“If we let this genie out of the bottle, there is no putting it back in,” Young responded, acknowledging that there was an inconsistency in her philosophy regarding the two issues.

Like several of her GOP colleagues in the Tampa Bay Area, Young has been a big supporter of ride-sharing companies, and a huge critic of the Hillsborough County Public Transportation Commission, which the local delegation has already voted to eliminate later this year. But Young did take up for the taxicab industry on Friday, saying it is unfair that they have to pay a premium fee to be legally allowed to pick up fares at Tampa International Airport, while Uber and Lyft are doing so without paying anything.

Regarding the upcoming gun debate in the Legislature, Young declined to speak specifically about pending legislation, and instead posited the question as being simply whether more guns or fewer guns make the public safer.

Referring to the fall of 2015 mass shooting at Umpqua Community College in Roseburg, Oregon, she decried the fact that school was a gun-free zone.

“How would you feel if you were that Chancellor and you opted not to allow students who were adults with guns, to carry guns on campus when that shooter came in, and they could have killed him,” she said. “But there was nobody there to respond.”

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Dana Young files bill allowing craft breweries to distribute limited amounts of their own product

Dana Young is introducing new legislation to give small craft breweries the ability to move product through other craft breweries.

But the “Big Beer” industry in Tallahassee is already expressing concerns about SB 554, the Senate proposal filed Thursday by the Republican from Tampa.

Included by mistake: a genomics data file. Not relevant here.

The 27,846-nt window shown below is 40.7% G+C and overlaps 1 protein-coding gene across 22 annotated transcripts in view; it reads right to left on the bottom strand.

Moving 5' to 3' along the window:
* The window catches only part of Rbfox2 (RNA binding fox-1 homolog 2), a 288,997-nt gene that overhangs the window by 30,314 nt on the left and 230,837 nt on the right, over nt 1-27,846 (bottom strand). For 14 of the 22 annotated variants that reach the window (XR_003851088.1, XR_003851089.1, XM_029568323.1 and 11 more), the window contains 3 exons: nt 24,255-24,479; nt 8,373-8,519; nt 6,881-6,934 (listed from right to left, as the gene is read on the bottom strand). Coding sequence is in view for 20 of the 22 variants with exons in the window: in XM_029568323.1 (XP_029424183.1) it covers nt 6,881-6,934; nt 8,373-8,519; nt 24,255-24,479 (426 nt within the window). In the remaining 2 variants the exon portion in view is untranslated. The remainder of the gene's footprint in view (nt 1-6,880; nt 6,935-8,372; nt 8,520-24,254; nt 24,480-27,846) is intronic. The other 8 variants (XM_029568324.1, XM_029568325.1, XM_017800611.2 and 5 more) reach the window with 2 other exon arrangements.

The bill allows craft breweries producing under 7,000 kegs a year, and does not currently have agreements with distributors, to move its product to other Florida craft breweries.

“I am proud to sponsor SB 554 and continue to be an advocate for our state’s craft brewers,” Young said. “We want to see the craft beer industry continue their trend of record growth and this bill will help new brewers get their beer to market faster. I look forward to working with the bill’s co-sponsor, Sen. Jack Latvala, my colleagues in the Senate, and members of the Florida House to provide a regulatory structure that encourages craft brewers to grow.”

In the summer of 2015, Gov. Rick Scott signed a law allowing craft breweries to finally sell beer in 64-ounce containers known as “growlers.” Until then, Florida (bizarrely) was one of the few states in the nation that didn’t legally sanction such growlers.

But a key part of that legislation allowed craft breweries to ship its product to affiliated locations, up to eight in the state.

That represented a small chip in the “three-tier” alcohol beverage regulation system, which has historically given distributors exclusive power to move beer from manufacturers to the retailer. Passage of the 2015 bill lifted a requirement that those breweries operate as tourist attractions — otherwise known as the “Busch Gardens” exception, named after the Tampa amusement park (then owned by Anheuser-Busch). It allowed them to serve beer at its theme park’s hospitality centers.

That bill maintained that all other alcoholic beverage products (beer, wine and cider) had to go through a distributor.

Young’s new legislation would permit craft breweries (currently without distribution agreements) to send its product to unaffiliated brewers, as well as restaurants and other retail outlets, another potential crack in the three-tier system.